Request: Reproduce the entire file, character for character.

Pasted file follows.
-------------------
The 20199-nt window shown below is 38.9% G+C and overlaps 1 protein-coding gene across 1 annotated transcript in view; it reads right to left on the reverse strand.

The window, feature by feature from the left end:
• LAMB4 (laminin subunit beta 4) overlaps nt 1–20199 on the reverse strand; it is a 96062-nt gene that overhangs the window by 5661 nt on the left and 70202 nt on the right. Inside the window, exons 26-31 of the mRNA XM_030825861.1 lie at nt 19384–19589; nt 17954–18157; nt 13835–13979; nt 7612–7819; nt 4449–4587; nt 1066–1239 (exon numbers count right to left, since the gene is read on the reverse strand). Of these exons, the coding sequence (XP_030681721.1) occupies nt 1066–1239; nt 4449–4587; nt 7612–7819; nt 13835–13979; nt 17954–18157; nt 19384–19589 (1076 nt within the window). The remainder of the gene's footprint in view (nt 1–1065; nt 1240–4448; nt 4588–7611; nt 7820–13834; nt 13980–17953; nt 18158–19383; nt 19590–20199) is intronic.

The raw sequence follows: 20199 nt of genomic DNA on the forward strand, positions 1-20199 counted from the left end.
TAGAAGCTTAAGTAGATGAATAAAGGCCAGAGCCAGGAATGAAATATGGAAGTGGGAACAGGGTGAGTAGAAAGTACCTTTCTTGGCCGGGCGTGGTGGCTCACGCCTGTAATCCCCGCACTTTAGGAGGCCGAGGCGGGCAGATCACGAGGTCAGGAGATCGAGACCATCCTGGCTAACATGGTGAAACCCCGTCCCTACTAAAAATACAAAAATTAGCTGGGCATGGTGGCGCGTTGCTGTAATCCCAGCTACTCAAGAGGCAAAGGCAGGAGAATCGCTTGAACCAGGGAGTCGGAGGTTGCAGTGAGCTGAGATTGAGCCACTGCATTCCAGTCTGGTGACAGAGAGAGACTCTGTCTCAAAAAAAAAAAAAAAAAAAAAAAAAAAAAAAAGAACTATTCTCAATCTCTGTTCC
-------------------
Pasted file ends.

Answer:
The 20199-nt window shown below is 38.9% G+C and overlaps 1 protein-coding gene across 1 annotated transcript in view; it reads right to left on the reverse strand.

The window, feature by feature from the left end:
• LAMB4 (laminin subunit beta 4) overlaps nt 1–20199 on the reverse strand; it is a 96062-nt gene that overhangs the window by 5661 nt on the left and 70202 nt on the right. Inside the window, exons 26-31 of the mRNA XM_030825861.1 lie at nt 19384–19589; nt 17954–18157; nt 13835–13979; nt 7612–7819; nt 4449–4587; nt 1066–1239 (exon numbers count right to left, since the gene is read on the reverse strand). Of these exons, the coding sequence (XP_030681721.1) occupies nt 1066–1239; nt 4449–4587; nt 7612–7819; nt 13835–13979; nt 17954–18157; nt 19384–19589 (1076 nt within the window). The remainder of the gene's footprint in view (nt 1–1065; nt 1240–4448; nt 4588–7611; nt 7820–13834; nt 13980–17953; nt 18158–19383; nt 19590–20199) is intronic.

The raw sequence follows: 20199 nt of genomic DNA on the forward strand, positions 1-20199 counted from the left end.
TAGAAGCTTAAGTAGATGAATAAAGGCCAGAGCCAGGAATGAAATATGGAAGTGGGAACAGGGTGAGTAGAAAGTACCTTTCTTGGCCGGGCGTGGTGGCTCACGCCTGTAATCCCCGCACTTTAGGAGGCCGAGGCGGGCAGATCACGAGGTCAGGAGATCGAGACCATCCTGGCTAACATGGTGAAACCCCGTCCCTACTAAAAATACAAAAATTAGCTGGGCATGGTGGCGCGTTGCTGTAATCCCAGCTACTCAAGAGGCAAAGGCAGGAGAATCGCTTGAACCAGGGAGTCGGAGGTTGCAGTGAGCTGAGATTGAGCCACTGCATTCCAGTCTGGTGACAGAGAGAGACTCTGTCTCAAAAAAAAAAAAAAAAAAAAAAAAAAAAAAAAGAACTATTCTCAATCTCTGTTCC